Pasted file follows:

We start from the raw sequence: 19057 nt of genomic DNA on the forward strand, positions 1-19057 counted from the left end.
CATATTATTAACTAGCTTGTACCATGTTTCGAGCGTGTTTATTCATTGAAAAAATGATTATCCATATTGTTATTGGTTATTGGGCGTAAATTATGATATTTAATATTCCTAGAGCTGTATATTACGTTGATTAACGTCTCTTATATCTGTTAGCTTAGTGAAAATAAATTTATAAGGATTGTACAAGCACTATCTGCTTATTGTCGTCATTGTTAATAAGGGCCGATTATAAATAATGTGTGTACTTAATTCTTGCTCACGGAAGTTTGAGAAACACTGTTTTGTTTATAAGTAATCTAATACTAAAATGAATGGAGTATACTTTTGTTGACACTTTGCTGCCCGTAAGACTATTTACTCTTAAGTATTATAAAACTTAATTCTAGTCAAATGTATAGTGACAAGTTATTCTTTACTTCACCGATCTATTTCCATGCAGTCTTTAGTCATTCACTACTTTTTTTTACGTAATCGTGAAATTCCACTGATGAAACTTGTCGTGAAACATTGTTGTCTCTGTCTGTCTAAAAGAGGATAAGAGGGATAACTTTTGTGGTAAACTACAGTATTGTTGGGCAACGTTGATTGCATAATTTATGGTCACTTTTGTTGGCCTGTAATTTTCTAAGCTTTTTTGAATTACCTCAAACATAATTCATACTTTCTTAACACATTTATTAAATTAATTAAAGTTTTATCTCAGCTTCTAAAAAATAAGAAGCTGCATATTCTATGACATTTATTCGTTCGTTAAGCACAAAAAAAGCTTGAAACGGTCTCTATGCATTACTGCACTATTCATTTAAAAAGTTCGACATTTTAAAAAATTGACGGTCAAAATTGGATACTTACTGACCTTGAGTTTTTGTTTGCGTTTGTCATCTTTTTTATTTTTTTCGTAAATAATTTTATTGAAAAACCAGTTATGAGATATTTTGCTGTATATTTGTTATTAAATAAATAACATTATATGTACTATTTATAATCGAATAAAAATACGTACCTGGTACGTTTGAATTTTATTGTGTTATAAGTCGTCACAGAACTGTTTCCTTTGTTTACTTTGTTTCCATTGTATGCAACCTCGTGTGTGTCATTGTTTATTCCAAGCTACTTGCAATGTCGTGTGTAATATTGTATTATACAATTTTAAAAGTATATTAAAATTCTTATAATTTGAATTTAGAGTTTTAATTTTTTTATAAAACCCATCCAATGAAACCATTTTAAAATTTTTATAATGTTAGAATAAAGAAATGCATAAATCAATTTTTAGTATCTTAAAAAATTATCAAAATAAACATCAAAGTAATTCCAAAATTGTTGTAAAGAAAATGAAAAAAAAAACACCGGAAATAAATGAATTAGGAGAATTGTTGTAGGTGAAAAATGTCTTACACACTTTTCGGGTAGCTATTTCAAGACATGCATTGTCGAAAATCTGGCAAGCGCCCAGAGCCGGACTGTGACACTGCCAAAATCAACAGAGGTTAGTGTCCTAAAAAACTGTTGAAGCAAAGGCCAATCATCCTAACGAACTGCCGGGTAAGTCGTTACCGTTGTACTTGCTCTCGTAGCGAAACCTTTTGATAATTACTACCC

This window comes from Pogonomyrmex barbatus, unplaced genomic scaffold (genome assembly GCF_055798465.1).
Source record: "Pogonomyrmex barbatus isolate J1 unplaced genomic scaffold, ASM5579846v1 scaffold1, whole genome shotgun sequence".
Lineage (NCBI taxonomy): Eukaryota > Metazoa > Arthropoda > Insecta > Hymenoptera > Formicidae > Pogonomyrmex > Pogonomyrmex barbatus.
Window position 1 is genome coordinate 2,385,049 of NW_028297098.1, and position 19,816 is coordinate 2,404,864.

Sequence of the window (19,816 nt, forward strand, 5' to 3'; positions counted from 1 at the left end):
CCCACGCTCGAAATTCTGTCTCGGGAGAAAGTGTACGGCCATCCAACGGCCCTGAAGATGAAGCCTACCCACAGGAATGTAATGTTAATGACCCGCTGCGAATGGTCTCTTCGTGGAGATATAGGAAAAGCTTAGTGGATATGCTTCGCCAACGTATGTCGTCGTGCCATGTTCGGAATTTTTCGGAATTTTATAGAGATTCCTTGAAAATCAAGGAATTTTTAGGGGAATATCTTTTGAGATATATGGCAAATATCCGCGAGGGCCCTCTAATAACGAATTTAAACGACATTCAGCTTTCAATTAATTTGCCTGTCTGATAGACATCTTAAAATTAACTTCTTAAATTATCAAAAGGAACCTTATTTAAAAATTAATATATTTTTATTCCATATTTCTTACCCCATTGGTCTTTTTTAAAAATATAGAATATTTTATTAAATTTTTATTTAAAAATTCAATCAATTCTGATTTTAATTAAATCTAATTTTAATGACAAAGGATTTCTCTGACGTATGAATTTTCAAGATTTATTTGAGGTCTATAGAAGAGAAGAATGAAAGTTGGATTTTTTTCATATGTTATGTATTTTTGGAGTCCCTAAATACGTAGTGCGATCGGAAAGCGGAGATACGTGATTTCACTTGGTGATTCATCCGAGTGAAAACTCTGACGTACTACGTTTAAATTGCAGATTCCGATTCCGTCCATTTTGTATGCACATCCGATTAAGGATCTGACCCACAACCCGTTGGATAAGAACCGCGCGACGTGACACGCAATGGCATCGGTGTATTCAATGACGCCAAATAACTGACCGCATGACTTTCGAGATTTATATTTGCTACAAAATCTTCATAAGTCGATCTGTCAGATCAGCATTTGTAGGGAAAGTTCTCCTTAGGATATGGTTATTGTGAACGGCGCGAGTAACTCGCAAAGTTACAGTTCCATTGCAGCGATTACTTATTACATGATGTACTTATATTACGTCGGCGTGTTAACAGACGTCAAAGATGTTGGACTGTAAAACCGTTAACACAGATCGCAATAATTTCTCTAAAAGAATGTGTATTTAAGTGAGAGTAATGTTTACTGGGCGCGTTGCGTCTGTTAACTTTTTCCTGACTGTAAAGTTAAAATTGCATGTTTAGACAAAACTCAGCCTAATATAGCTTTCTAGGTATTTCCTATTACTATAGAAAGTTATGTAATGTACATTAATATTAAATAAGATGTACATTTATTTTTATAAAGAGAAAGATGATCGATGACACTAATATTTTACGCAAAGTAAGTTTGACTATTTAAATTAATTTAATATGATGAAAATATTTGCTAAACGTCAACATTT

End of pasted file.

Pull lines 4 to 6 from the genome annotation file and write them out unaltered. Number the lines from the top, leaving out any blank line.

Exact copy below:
Source record: "Pogonomyrmex barbatus isolate J1 unplaced genomic scaffold, ASM5579846v1 scaffold1, whole genome shotgun sequence".
Lineage (NCBI taxonomy): Eukaryota > Metazoa > Arthropoda > Insecta > Hymenoptera > Formicidae > Pogonomyrmex > Pogonomyrmex barbatus.
Window position 1 is genome coordinate 2,385,049 of NW_028297098.1, and position 19,816 is coordinate 2,404,864.